Internal control consists of five interrelated components. These are derived from the way management runs a business, and are integrated with the management process. Although the components apply to all entities, small and mid-size companies may implement them differently than large ones. Its controls may be less formal and less structured, yet a small company can still have effective internal control. The components are:
The control environment sets the tone of an organization, influencing the control consciousness of its people. It is the foundation for all other components of internal control, providing discipline and structure. Control environment factors include the integrity, ethical values and competence of the entity’s people; management’s philosophy and operating style; the way management assigns authority and responsibility, and organizes and develops its people; and the attention and direction provided by the board of directors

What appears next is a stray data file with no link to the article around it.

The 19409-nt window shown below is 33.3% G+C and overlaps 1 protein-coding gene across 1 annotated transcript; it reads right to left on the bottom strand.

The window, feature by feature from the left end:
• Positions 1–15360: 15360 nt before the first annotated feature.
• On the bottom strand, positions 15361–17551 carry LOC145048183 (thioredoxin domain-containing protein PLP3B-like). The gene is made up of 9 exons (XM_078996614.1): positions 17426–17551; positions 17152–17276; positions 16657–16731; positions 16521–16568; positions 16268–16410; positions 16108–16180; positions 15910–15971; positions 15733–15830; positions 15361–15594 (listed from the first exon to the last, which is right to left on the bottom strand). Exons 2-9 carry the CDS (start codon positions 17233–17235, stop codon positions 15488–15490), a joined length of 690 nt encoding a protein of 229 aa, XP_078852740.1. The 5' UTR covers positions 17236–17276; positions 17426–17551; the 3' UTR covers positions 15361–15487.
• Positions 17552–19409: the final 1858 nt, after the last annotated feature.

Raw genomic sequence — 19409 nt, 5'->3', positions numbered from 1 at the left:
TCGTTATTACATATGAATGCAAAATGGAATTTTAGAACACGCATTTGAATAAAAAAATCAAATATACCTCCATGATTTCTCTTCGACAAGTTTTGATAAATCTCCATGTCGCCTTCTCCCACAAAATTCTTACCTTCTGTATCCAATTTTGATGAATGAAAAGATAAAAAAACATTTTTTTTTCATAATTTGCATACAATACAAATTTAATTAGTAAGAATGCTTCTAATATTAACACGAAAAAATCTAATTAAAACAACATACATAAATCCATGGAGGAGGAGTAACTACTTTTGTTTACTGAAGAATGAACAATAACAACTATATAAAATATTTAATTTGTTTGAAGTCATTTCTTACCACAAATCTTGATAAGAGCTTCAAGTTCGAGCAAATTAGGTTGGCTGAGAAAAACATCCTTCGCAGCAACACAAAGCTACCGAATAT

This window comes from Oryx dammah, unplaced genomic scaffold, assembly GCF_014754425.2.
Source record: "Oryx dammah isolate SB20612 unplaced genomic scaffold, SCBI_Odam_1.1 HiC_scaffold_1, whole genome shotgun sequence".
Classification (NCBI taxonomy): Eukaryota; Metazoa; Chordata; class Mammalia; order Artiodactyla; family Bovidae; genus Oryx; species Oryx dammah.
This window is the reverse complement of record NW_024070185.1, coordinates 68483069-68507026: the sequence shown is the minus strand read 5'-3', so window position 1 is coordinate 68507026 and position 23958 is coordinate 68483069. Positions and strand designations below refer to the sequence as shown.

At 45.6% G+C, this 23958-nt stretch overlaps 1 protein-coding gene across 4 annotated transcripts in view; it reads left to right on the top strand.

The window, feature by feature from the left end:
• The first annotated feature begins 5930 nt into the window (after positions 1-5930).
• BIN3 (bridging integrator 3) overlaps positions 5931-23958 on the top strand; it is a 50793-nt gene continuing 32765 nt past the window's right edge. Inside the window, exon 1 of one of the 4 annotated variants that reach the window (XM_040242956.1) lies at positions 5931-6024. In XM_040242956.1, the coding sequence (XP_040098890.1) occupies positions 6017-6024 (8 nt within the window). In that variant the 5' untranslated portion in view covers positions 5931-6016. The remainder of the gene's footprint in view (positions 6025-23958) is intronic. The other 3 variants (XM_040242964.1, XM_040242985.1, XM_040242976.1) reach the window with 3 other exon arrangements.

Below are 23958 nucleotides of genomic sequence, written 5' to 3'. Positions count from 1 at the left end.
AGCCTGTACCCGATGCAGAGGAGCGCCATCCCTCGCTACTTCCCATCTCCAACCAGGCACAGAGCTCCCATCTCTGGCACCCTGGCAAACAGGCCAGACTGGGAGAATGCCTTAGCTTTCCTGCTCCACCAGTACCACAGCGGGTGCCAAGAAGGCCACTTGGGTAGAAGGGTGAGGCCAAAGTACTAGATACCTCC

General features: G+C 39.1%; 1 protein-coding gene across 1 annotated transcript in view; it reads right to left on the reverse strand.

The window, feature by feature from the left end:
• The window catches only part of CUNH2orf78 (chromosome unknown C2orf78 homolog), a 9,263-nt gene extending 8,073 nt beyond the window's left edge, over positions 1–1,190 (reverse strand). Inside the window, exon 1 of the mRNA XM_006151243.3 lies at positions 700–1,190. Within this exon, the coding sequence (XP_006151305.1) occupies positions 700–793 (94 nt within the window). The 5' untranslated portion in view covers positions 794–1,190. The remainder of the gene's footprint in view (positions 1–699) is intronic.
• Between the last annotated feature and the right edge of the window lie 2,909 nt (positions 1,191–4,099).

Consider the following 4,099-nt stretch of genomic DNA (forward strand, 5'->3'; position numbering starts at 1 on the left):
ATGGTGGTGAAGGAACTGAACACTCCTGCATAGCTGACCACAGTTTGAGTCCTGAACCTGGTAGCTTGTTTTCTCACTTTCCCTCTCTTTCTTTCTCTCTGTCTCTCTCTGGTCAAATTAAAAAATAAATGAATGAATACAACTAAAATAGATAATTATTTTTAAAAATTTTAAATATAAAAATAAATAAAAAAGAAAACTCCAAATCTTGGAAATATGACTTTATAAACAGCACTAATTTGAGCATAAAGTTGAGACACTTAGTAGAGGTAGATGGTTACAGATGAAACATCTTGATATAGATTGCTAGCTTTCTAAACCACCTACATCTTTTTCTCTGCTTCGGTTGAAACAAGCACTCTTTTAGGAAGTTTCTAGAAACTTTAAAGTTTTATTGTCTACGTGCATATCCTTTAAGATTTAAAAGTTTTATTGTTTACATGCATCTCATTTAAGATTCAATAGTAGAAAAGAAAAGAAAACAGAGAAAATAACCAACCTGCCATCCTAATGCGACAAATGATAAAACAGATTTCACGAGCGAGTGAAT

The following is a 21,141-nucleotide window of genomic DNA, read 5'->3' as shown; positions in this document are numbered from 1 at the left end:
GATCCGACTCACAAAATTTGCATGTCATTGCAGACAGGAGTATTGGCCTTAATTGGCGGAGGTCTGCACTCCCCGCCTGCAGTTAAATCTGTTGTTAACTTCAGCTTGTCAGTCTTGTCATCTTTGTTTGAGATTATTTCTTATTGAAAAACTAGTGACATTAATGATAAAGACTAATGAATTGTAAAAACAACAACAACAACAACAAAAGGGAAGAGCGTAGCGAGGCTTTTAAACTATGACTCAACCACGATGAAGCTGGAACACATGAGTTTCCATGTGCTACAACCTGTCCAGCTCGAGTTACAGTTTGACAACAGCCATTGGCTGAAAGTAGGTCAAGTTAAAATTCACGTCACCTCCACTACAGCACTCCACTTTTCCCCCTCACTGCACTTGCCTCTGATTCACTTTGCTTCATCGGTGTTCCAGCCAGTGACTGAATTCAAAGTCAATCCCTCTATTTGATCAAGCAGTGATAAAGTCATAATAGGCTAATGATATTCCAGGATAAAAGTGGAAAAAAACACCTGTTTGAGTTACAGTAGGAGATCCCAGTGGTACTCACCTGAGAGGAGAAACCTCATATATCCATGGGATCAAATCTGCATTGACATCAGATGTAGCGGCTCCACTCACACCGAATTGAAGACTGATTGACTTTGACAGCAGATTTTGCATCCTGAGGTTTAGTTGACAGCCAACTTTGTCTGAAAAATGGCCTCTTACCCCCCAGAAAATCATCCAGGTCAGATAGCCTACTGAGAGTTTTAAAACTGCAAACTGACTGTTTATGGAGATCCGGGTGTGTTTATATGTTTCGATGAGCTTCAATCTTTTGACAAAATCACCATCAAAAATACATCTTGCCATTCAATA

Every entity faces a variety of risks from external and internal sources that must be assessed. A precondition to risk assessment is establishment of objectives, linked at different levels and internally consistent. Risk assessment is the identification and analysis of relevant risks to achievement of the objectives, forming a basis for determining how the risks should be managed. Because economic, industry, regulatory and operating conditions will continue to change, mechanisms are needed to identify and deal with the special risks associated with change.